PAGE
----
Friday, November 23, 2012

The 1970s Bellydancer of Los Angeles look

Getting Started 1976-1977

1976 - 1977
I'm not thrilled about being old, but I do feel very fortunate to have experienced the exciting decades of the '60s, '70s & '80s. The California experience, if you were groovy enough, provided the opportunity to break with tradition & "do your own thing".  As a lonely little girl who lived & breathed pop music (in those fabulous days of 1960s LA radio), I knew I was looking for something to do when I grew up that would make a counter-culture statement. As a young adult in 1976, Bellydance was my logical choice - exotic, rebellious, exhibitionist, glamorous. I had spent my childhood dragged to ballet class. As a teen I embraced dance as my own & finally began to work hard in ballet, & made it into the local Ballet Company. I transitioned to jazz where I was fortunate enough to enjoy some of the country's top teachers (a shout out to Joe Bennett, who used real jazz music, where I learned to count complex time signatures & to interpret the music from the inside out).
 So the 1st time I saw a Bellydancer at Burger Continental, a local Armenian/Lebanese restaurant I was transfixed, & to be honest not by the dance, but by the diaphanous costume & the impact she had on all the cute college boys who patronized the place. I knew I had to learn it, & fast, because I wanted that attention & I figured it would be easy. My local Parks & Rec had a class, & for better or worse my first teacher was a very controversial character who I will name Candi. The class was American Cabaret all the way. We started with finger cymbals & veils, & working on back bends on the floor. For a snooty ballet/jazz dancer, I was humbled by my inability to get it right away.
 It wasn't long before I joined the class in some public performances in my newly hand made costume. I was horrible, I'm sure, but I didn't care. I was just happy to be in that flattering costume. What a fool! And the sad truth was, I had no respect for Bellydance. Ballet & Jazz were art, & Bellydance was...well I'm not sure what I thought it was. I would say it was only months later that Candi would get me my 1st Bellydance job at a local Lebanese restaurant/club called The Gypsy. 
What I was unaware of was that the Middle Eastern club/restaurant scene in Southern California was exploding. Many Lebanese were fleeing the civil war & taking their money with them, & many wealthy students from the Middle East were flooding So. Cal's excellent universities. That & other circumstances made it the perfect storm for Middle Eastern entertainment.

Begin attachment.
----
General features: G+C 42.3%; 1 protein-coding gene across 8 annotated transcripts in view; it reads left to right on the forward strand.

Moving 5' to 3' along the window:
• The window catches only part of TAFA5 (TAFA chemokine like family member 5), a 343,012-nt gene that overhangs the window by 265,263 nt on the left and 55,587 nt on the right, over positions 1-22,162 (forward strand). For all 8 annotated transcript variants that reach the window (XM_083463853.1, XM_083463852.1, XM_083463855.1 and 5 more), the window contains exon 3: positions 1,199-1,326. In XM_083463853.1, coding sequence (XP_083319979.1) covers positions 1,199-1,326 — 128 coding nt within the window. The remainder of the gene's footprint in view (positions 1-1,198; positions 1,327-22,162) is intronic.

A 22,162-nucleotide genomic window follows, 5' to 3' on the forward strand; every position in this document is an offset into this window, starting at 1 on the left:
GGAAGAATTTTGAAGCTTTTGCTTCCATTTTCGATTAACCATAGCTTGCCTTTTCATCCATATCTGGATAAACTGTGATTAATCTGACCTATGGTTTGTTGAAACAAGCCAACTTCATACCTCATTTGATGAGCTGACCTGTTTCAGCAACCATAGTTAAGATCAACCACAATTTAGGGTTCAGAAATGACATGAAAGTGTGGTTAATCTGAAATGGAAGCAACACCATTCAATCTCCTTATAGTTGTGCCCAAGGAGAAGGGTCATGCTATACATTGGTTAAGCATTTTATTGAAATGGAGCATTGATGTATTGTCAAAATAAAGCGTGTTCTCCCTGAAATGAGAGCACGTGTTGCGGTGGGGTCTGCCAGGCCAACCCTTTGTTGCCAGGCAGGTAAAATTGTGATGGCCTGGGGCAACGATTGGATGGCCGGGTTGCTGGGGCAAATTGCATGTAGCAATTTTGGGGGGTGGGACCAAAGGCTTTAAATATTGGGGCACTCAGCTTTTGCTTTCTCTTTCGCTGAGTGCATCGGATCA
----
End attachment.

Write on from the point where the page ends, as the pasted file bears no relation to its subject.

So I had a paid audition on a Friday night to be The Gypsy's 2nd dancer. While waiting to go on in the dressing room, a musician came up to ask me my name. I said Kim, & he said, "well let's give you a different name - how about Kamala" & I thought yeah, whatever. Without a clue as to what I was doing, Candi pushed me out the door when the musicians started my music. I flailed around, did Ballet turns & Jazz fan kicks to a confused sea of Middle Eastern faces. My mouth was so dry from nerves, as I made the obligatory rounds of the tables I asked patrons if I could have a sip of their water - I couldn't breathe from excessive thirst. When I was done, the owner offered me a job - $25 for one show on Friday nights. I thought I'd hit pay dirt, since I was working full time as a music director at KIIS am & fm, & probably making under $5 an hour. 
I loved the idea of dancing, but I was out of my league & surprised that no Americans were in my audiences. I had had no prior interactions with Middle Eastern people, & I was disappointed that my audience didn't consist of hot, blond haired young hippie guys. Here were sophisticated couples in beautiful clothing & tables of Middle Eastern men who looked threatening to my naive young American self. I had a scary father of the dark swarthy variety, & so it wasn't my favorite type of man.
The job at the Gypsy ended up lasting years, until they finally closed their doors in 1984. More on that later. My Bellydance Career had started & it was 1977.  The only reason I remember that was because at the radio station I was promoting my favorite new album "Talking Heads '77". Funny the things you remember.

To come: the next phase -  making the transition to full time dancer & going on the road.